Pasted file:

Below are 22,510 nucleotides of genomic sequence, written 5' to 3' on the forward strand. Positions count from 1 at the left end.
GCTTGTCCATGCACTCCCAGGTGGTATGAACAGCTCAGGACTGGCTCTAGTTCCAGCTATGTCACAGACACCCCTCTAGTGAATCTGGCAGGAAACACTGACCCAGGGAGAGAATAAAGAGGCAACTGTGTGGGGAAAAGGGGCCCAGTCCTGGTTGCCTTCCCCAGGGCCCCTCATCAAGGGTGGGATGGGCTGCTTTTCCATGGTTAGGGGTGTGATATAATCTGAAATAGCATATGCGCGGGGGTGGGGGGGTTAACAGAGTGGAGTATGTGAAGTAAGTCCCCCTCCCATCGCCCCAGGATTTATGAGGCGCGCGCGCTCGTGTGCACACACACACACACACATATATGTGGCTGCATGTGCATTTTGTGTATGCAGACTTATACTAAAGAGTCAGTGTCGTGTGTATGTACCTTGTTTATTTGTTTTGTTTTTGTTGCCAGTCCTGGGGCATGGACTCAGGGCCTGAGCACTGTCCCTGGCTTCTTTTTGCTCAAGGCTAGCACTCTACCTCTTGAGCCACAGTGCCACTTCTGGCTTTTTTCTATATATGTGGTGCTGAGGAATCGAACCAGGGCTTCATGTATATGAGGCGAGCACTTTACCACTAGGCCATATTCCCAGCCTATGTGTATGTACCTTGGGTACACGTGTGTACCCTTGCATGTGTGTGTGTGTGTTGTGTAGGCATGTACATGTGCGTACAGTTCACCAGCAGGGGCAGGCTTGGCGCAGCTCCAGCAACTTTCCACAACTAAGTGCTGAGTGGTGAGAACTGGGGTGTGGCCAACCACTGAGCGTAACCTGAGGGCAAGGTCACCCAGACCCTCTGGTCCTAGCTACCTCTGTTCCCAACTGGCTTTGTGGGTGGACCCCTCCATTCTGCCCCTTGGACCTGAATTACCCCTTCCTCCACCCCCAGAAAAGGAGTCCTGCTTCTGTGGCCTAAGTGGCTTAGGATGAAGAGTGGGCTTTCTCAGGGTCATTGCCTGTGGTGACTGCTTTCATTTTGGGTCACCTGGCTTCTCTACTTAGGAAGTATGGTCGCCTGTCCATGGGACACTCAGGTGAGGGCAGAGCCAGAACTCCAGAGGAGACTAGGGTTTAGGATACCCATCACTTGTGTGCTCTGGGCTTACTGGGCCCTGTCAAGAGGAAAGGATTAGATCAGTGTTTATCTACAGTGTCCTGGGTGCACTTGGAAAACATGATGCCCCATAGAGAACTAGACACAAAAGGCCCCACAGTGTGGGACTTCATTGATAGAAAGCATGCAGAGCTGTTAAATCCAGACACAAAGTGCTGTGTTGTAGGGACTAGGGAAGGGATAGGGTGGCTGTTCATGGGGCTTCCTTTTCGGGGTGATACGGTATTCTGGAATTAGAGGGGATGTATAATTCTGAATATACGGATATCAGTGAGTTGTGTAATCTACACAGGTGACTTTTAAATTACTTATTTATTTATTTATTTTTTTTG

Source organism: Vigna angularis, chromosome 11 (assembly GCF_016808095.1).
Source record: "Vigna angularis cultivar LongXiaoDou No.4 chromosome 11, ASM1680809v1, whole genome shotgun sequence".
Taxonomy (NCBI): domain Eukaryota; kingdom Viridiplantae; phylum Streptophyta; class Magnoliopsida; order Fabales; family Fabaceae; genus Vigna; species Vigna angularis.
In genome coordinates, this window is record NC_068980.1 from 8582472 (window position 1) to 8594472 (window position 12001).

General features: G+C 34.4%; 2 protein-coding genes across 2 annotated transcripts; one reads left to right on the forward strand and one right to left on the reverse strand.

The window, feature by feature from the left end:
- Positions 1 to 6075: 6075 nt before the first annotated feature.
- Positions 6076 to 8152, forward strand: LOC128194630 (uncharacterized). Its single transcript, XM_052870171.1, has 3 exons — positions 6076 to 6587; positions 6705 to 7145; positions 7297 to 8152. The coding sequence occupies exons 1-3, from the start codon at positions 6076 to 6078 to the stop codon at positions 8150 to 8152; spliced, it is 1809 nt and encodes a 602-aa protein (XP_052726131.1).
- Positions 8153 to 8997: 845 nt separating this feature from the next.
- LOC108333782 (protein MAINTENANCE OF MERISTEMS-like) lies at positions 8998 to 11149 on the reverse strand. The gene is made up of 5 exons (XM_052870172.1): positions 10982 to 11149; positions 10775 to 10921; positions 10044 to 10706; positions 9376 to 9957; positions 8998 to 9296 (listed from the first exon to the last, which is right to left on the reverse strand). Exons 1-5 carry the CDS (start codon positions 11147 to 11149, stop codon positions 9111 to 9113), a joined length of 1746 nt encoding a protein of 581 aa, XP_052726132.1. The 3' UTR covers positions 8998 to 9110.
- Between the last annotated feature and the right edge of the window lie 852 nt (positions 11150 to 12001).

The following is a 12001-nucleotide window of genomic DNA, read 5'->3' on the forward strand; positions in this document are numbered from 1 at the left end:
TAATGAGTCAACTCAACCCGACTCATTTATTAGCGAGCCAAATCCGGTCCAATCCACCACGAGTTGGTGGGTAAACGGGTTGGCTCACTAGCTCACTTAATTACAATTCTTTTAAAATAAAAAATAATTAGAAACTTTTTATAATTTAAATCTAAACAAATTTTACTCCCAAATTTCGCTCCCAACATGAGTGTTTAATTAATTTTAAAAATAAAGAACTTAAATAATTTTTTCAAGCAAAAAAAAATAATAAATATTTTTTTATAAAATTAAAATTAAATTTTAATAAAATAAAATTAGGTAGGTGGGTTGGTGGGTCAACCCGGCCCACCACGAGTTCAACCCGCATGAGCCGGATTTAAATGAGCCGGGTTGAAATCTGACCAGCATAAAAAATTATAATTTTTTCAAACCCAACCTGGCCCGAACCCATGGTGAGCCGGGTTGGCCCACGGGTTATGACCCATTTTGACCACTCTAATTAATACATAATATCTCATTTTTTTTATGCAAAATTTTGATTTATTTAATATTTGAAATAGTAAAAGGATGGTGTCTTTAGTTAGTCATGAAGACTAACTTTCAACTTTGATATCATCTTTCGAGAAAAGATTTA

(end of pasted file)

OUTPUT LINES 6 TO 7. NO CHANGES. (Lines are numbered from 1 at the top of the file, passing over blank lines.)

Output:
In genome coordinates, this window is record NC_068980.1 from 8582472 (window position 1) to 8594472 (window position 12001).

General features: G+C 34.4%; 2 protein-coding genes across 2 annotated transcripts; one reads left to right on the forward strand and one right to left on the reverse strand.